You were right. I even missed it on the very hyperlink I provided a few posts up. Blush

"On January 30, 1934, the Gold Reserve Act prohibited private ownership of gold, except under license. It allowed the government to pay its debts in dollars, not gold. The President was authorized to devalue the gold dollar by 40%. He increased the price of gold, which had been $20.67 per ounce for 100 years, to $35 per ounce. The government's gold reserves increased in valued from $4.033 billion to $7.348 billion. This effectively devalued the dollar by 60%. (Source: Bloomberg, How Franklin Roosevelt Secretly Ended the Gold Standard, March 21, 2013; FEE.org, Gold Policy in the 1930s)”

Basically by proclaiming that gold was more expensive it took more dollars to buy and ounce of gold, and at the time the dollar was backed/pegged to the price of an ounce of gold.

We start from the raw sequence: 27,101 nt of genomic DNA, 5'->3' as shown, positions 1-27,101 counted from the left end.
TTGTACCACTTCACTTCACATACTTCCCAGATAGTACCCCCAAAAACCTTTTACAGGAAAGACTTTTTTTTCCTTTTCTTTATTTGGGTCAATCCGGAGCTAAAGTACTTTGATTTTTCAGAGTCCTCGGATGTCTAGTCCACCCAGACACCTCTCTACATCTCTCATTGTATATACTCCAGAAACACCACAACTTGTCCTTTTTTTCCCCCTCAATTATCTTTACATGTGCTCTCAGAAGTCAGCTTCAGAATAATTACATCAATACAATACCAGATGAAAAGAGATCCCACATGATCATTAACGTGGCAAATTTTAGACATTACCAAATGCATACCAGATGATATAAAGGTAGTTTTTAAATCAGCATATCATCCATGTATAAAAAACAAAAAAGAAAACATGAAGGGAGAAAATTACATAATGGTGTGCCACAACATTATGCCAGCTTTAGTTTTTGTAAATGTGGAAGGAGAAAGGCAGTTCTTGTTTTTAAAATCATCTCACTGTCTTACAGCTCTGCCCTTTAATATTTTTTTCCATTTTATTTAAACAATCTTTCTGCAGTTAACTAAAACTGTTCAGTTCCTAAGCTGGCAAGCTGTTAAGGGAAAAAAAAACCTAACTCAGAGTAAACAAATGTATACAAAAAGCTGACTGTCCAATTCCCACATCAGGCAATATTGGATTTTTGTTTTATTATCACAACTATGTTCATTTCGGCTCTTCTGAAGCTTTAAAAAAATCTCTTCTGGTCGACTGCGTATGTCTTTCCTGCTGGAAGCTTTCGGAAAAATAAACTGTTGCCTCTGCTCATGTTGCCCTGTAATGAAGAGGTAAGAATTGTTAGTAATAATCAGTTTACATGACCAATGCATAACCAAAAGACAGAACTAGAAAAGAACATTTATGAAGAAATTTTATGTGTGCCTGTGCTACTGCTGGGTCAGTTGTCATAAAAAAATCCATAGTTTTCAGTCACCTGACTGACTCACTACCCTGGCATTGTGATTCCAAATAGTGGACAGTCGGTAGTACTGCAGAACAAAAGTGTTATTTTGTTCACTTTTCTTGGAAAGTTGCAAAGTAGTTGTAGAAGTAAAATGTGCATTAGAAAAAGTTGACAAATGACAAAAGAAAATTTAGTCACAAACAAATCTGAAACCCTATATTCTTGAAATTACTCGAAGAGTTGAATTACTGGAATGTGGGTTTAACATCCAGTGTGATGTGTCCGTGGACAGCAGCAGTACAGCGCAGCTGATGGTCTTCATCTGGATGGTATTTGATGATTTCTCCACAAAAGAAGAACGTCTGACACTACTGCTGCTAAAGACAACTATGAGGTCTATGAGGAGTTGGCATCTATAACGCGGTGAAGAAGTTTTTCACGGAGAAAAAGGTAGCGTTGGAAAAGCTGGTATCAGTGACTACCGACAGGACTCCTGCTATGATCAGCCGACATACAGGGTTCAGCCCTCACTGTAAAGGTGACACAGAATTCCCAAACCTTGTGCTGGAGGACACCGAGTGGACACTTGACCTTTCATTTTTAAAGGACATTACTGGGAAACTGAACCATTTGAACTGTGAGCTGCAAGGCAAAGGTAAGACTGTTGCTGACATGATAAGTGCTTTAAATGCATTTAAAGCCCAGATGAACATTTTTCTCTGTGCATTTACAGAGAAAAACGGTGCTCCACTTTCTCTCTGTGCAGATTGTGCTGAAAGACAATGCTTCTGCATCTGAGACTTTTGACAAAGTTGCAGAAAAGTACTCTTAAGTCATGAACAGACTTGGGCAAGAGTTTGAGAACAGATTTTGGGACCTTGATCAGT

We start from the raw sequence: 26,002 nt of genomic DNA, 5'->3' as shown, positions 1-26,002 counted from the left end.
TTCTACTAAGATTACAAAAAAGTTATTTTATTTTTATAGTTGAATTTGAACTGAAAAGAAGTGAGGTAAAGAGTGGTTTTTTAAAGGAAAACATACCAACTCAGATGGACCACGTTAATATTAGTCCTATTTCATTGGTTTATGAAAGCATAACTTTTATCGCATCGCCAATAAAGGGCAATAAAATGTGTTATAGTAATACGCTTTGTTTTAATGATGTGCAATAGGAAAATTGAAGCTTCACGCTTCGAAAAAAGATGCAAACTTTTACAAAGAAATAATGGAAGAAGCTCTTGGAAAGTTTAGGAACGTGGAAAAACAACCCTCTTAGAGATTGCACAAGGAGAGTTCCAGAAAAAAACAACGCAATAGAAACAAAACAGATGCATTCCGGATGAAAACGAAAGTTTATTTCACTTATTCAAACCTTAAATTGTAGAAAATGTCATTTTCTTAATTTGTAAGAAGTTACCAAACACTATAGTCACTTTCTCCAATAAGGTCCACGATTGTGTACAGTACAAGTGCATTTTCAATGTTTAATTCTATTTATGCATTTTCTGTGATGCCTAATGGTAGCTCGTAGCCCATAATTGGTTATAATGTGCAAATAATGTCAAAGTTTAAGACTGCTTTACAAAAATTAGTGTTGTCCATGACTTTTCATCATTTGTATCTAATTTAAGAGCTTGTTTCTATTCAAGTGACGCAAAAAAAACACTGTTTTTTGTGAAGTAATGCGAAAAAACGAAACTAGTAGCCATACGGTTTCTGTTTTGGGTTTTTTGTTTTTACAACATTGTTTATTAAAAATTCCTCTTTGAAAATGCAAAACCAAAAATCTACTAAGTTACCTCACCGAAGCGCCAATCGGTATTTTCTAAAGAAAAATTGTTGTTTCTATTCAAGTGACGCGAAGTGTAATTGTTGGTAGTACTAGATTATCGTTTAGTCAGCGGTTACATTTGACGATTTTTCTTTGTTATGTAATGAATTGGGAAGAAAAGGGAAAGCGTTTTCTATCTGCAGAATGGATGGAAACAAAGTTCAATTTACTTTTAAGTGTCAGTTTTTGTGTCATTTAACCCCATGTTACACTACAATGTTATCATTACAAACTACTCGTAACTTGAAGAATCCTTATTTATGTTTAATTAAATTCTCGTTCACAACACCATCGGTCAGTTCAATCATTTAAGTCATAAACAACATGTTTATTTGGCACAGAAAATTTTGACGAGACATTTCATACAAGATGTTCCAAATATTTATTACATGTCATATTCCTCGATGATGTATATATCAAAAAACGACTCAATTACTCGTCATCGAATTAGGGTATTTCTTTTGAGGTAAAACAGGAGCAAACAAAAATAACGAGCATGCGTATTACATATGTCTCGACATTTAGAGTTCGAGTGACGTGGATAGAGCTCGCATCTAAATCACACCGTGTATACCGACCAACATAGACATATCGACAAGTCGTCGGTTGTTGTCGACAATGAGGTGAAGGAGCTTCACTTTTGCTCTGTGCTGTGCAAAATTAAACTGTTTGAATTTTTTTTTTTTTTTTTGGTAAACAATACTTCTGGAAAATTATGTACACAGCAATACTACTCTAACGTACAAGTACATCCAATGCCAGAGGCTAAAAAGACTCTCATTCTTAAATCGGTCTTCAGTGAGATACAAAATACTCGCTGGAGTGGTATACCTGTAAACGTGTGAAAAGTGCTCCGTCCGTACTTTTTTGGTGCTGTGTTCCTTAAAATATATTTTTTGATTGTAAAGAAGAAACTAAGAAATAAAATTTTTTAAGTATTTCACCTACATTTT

There are those who might argue that the dollar was devalued again by Nixon in August 1971 when he took it "off the gold standard" (and there are nutty loons who, to this day, want that un-done, and the gold standard re-established). Laugh out load

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16-10-2016, 12:01 PM
RE: Full Circle’s Mutterings on Money
When money isn't real, an illuminating TEDx talk and how to educate the next generation on money.

When money is but an abstraction the human mind treats it very differently than when it is tangible and real. Great speaker too.




“I am quite sure now that often, very often, in matters concerning religion and politics a man’s reasoning powers are not above the monkey’s.”~Mark Twain
“Ocean: A body of water occupying about two-thirds of a world made for man - who has no gills.”~ Ambrose Bierce